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China Briefly Bans The Letter 'N' On Social Media After Anger Over Plans To Make Xi Jinping 'Dictator For Life'

Last week, the Communist Party of China issued a short statement:

The Communist Party of China Central Committee proposed to remove the expression that the President and Vice-President of the People's Republic of China "shall serve no more than two consecutive terms" from the country's Constitution.

As analysts were quick to point out, that seemingly minor change effectively allows China's current leader, Xi Jinping. to become "dictator for life". It wasn't just Westerners who were taken aback by the unexpected boldness of the move. One of the leading China experts, Victor Mair, explained in a post on his Language Log blog:

for as long as I've been studying China and observing Chinese affairs, I've never witnessed so much opposition to the CCP [Chinese Communist Party] as what I've been seeing and hearing during the last couple of days -- except for the months leading up to the Tiananmen Massacre of June 4, 1989.

But as he points out, the big difference between then and now is that today people can turn to the Internet to express their feelings. Naturally, that has led China's huge censorship machine to go into overdrive, leading to some really weird bans:

since the Roman alphabet is part of the Chinese writing system, it's only fair for letters to be subject to censorship the way Sinographs are. Comments like this Twitter thread show the letter N being censored on Weibo (a microblogging website that is one of the most popular social media platforms in China). This is probably out of fear on the part of the government that "N" = "n terms in office", where possibly n > 2

China Digital Times notes that the block on the letter "N" was only temporary, but that doesn't mean the censorship was eased. On the contrary. The same post lists dozens of words and phrases that are forbidden because they contain direct references or even just allusions to the move to make Xi Jinping's rule life-long. Here are some of the less obvious ones:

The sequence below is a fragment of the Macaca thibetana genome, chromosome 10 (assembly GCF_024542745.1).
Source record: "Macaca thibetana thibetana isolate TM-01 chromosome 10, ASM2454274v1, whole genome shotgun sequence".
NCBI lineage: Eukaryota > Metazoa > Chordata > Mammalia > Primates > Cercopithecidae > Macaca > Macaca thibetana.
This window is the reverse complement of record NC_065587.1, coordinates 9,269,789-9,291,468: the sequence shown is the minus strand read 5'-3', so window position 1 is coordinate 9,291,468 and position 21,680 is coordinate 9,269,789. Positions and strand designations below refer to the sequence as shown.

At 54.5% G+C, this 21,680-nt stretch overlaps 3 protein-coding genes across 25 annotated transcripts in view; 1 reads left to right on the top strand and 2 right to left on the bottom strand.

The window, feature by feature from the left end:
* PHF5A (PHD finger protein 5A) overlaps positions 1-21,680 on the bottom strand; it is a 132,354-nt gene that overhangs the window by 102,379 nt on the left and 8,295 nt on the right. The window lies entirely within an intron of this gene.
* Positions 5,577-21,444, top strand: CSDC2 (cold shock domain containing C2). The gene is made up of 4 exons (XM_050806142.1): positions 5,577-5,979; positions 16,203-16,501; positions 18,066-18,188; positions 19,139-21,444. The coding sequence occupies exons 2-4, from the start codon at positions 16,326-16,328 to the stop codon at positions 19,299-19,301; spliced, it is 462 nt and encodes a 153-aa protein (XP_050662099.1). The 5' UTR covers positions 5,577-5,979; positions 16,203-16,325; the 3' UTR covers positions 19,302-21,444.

Winnie the Pooh -- Images of Winnie the Pooh have been used to mock Xi Jinping since as early as 2013. The animated bear continues to be sensitive in China. Weibo users shared a post from Disney's official account that showed Pooh hugging a large pot of honey along with the caption "find the thing you love and stick with it."

The Emperor's Dream -- The title of a 1947 animated puppet film.

trust this woman is willing to be a vegetarian for the rest of her life -- Allusion to a meme inspired by the popular historical drama Empresses in the Palace. A screenshot of this line, being said by an empress as she pledges lifelong vegetarianism in return for the imminent death of the emperor, has been shared online.

Many activists received warnings not to make negative comments about the planned change. Some that did had their online accounts permanently disabled for daring to discuss the matter. The degree of censorship was so great that it led to people being "blank-screened", as Yuan Yang reported on Twitter:

Friend: *sighs, looking at her smartphone*

I've been "blank-screened."

Me: You've been what?

Friend: It's the word for when all the people you're following on Weibo (China's Twitter) have their accounts censored so your live feed is now a blank screen.

But as Techdirt has noted before, the Chinese online world has plenty of experience in circumventing censorship in clever ways. Here's a fine example of that, noted by Owen Churchill:

Durex in China reminding followers not to trust any advertising that isn't from their official accounts after "Two rounds just aren't enough" poster goes viral #XiJinping

The characters on the fake Durex ad are rather more explicit than "two rounds", which seems appropriate given what many people think Xi Jinping is doing to the Chinese people with this proposed change to the country's constitution.

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